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Angels' generosity helps Our Place meet needs

By Deidre Jacobson

Aware that “angels” seem to come through with generosity to meet needs that arise at Our Place means co-director Peggy Sammons spends less time worrying how needs that arise will be met.

“I used to worry and twit about it,” she said.

Our Place

Peggy Sampson and Sister Ann Pizelo, SNJM

Our Place, the neighborhood ecumenical outreach ministry in West Central Spokane, has served people for more than 20 years. 

Peggy’s co-director Sister Ann Pizelo, SNJM, was director for the Sisters of the Holy Names Washington Province from 2000 until August, when she came to Our Place.

Peggy focuses on day-to-day operations, while Ann oversees the renovation of the facility, building relationships in the community and fostering volunteers.

Currently, 60 volunteers assist four part-time staff.

“Our volunteers demonstrate Christian charity on a daily basis. We depend on them, and they are faithful,” said Sister Ann. 

Sister Ann, who grew up in Spokane, served in the Sisters of the Holy Names as a teacher and principal in western Washington. 

Her example of ministry to those in need comes from her father, an immigrant from Italy. 

He owned a grocery store in Spokane and regularly gave food to those in need.  He spent hours in the Christmas season wrapping food baskets for the poor. 

In 1990, Sister Ann became the pastor at St. Joseph’s Parish, and served on Our Place’s board of directors.  

Peggy, the mother of three and grandmother of four, grew up in Montana and moved to Spokane to work as a stay-at-home mom until her youngest was in sixth grade.  She then began her career as a cosmetologist, serving shut-ins and group homes before becoming assistant director of Our Place for five years.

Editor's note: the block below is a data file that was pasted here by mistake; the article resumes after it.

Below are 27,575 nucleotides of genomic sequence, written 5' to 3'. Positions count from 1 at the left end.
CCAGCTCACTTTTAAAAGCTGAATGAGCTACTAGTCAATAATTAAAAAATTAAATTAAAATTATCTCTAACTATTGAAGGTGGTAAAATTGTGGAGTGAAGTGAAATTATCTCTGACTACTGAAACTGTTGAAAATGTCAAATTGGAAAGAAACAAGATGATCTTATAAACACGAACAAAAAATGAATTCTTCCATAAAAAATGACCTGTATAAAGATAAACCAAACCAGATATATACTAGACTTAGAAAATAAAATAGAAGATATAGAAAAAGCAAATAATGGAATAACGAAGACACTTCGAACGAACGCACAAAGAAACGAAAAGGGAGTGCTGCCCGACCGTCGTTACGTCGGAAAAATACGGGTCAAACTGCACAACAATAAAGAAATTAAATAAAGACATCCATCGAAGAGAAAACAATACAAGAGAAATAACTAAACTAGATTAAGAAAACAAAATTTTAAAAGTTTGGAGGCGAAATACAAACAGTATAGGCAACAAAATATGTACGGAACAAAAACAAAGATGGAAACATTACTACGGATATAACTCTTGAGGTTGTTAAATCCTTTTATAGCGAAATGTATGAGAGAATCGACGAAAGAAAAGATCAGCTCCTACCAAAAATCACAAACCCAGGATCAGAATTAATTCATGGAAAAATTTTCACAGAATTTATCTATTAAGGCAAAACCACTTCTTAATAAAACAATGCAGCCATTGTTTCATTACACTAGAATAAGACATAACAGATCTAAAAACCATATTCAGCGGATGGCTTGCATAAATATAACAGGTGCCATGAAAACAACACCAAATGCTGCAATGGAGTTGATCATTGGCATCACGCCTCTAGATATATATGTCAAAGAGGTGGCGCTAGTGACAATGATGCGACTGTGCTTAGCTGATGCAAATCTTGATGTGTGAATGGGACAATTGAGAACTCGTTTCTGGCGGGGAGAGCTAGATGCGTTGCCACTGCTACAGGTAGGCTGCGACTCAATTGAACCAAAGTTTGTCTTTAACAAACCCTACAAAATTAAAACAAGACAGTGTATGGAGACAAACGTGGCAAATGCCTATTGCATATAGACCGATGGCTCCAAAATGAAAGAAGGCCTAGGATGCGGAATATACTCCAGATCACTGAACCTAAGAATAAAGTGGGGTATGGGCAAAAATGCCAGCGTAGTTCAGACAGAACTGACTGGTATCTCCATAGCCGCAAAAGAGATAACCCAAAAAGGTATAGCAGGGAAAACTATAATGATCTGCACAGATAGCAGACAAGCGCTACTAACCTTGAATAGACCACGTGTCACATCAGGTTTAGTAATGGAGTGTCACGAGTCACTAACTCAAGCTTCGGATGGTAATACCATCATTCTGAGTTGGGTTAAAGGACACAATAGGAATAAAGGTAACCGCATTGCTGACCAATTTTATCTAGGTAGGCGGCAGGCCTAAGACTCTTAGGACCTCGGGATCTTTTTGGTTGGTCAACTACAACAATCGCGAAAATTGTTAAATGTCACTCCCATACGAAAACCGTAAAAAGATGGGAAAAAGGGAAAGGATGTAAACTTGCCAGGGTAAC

She became interim director prior to becoming co-director last fall.  

Our Place began in a building near Holy Trinity Episcopal Church.  Overwhelming response to the services meant the building was soon outgrown.

In 2000, it moved to its current location at 1509 W. College, where Our Place rented half of the building.

When their co-renters moved, a donation made it possible for Our Place to purchase the building.

The increased space allowed for installation of a laundry facility with two commercial washers and dryers, and the expansion of the food and clothing areas, the classroom and welcoming area. 

In a client survey, the most frequently listed need had been for laundry facilities.  More than half the clients don’t have their own transportation.  Without a washer and dryer at home, doing laundry becomes a burden.

People who come for help can receive five articles of clothing per family member, once a week, from the clothing bank; 25 pounds of food per person, once a month; a bag of hygiene products, bus tokens or a gas voucher twice a year and one-time utility assistance. 

Every Tuesday, the Washington State University Extension staff teaches a cooking class.  About 14 clients attend.

“The need is clearly increasing, Peggy said.  “Last year we served 4,898 households with about 14,000 people.  We are seeing more working people.  Almost half of our clients are on fixed incomes, disabled or elderly.  We serve increasing numbers of homeless people.”

Sister Ann said Our Place has a morning ritual of prayer:  “Clients in the waiting room, volunteers and staff join hands.  We begin our day in prayer.   Staff and volunteers try to walk in the moccasins of the people we serve.”

Our Place always needs donations of food, clothing, hygiene and paper products, diapers—anything people need to live—and funds for renovation, she said.

Churches that support and provide resources for the ministry are St. Paul’s Methodist, St. Joseph’s Catholic, Salem Lutheran, Westminster Presbyterian, Knox Presbyterian, Central Baptist and Jefferson Street Christian.

For information, call 326-7267.

By Mary Stamp, The Fig Tree - Copyright October 2006